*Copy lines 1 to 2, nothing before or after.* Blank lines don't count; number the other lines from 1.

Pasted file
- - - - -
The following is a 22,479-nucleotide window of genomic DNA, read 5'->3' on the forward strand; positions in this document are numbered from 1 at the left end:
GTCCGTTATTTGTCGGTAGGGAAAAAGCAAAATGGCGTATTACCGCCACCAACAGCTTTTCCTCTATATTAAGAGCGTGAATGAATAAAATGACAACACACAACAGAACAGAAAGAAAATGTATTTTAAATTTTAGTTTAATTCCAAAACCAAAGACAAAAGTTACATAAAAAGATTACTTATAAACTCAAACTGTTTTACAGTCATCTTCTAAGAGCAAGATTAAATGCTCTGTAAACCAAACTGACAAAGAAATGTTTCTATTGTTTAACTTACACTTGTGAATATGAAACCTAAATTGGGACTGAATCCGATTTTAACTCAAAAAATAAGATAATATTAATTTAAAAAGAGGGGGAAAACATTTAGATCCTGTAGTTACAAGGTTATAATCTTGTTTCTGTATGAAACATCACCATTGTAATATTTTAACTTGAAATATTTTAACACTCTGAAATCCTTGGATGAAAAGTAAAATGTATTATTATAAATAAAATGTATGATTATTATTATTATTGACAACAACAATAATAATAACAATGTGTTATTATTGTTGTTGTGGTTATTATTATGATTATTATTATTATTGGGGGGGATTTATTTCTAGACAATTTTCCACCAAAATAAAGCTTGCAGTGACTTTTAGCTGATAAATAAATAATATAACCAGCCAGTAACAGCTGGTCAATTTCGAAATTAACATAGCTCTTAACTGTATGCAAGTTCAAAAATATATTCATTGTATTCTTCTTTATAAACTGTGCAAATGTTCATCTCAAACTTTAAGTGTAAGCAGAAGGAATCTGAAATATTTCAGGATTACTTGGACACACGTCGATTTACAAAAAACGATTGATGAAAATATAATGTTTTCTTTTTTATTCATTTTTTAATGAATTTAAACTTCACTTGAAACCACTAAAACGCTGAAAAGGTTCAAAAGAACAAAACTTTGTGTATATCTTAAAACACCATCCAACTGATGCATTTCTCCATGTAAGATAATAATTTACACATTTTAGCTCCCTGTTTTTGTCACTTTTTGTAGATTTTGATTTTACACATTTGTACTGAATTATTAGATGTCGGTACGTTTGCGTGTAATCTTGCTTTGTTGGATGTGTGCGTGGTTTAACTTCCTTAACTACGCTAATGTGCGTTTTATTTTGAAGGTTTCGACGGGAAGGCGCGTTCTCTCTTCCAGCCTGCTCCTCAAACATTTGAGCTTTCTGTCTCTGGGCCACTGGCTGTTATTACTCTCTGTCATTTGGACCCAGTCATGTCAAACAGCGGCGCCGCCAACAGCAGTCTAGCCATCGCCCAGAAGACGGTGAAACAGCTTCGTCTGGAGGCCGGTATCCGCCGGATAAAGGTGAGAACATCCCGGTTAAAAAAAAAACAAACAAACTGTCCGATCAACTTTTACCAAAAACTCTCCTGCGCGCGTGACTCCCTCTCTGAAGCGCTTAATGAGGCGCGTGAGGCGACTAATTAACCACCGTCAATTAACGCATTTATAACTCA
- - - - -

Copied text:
The following is a 22,479-nucleotide window of genomic DNA, read 5'->3' on the forward strand; positions in this document are numbered from 1 at the left end:
GTCCGTTATTTGTCGGTAGGGAAAAAGCAAAATGGCGTATTACCGCCACCAACAGCTTTTCCTCTATATTAAGAGCGTGAATGAATAAAATGACAACACACAACAGAACAGAAAGAAAATGTATTTTAAATTTTAGTTTAATTCCAAAACCAAAGACAAAAGTTACATAAAAAGATTACTTATAAACTCAAACTGTTTTACAGTCATCTTCTAAGAGCAAGATTAAATGCTCTGTAAACCAAACTGACAAAGAAATGTTTCTATTGTTTAACTTACACTTGTGAATATGAAACCTAAATTGGGACTGAATCCGATTTTAACTCAAAAAATAAGATAATATTAATTTAAAAAGAGGGGGAAAACATTTAGATCCTGTAGTTACAAGGTTATAATCTTGTTTCTGTATGAAACATCACCATTGTAATATTTTAACTTGAAATATTTTAACACTCTGAAATCCTTGGATGAAAAGTAAAATGTATTATTATAAATAAAATGTATGATTATTATTATTATTGACAACAACAATAATAATAACAATGTGTTATTATTGTTGTTGTGGTTATTATTATGATTATTATTATTATTGGGGGGGATTTATTTCTAGACAATTTTCCACCAAAATAAAGCTTGCAGTGACTTTTAGCTGATAAATAAATAATATAACCAGCCAGTAACAGCTGGTCAATTTCGAAATTAACATAGCTCTTAACTGTATGCAAGTTCAAAAATATATTCATTGTATTCTTCTTTATAAACTGTGCAAATGTTCATCTCAAACTTTAAGTGTAAGCAGAAGGAATCTGAAATATTTCAGGATTACTTGGACACACGTCGATTTACAAAAAACGATTGATGAAAATATAATGTTTTCTTTTTTATTCATTTTTTAATGAATTTAAACTTCACTTGAAACCACTAAAACGCTGAAAAGGTTCAAAAGAACAAAACTTTGTGTATATCTTAAAACACCATCCAACTGATGCATTTCTCCATGTAAGATAATAATTTACACATTTTAGCTCCCTGTTTTTGTCACTTTTTGTAGATTTTGATTTTACACATTTGTACTGAATTATTAGATGTCGGTACGTTTGCGTGTAATCTTGCTTTGTTGGATGTGTGCGTGGTTTAACTTCCTTAACTACGCTAATGTGCGTTTTATTTTGAAGGTTTCGACGGGAAGGCGCGTTCTCTCTTCCAGCCTGCTCCTCAAACATTTGAGCTTTCTGTCTCTGGGCCACTGGCTGTTATTACTCTCTGTCATTTGGACCCAGTCATGTCAAACAGCGGCGCCGCCAACAGCAGTCTAGCCATCGCCCAGAAGACGGTGAAACAGCTTCGTCTGGAGGCCGGTATCCGCCGGATAAAGGTGAGAACATCCCGGTTAAAAAAAAAACAAACAAACTGTCCGATCAACTTTTACCAAAAACTCTCCTGCGCGCGTGACTCCCTCTCTGAAGCGCTTAATGAGGCGCGTGAGGCGACTAATTAACCACCGTCAATTAACGCATTTATAACTCA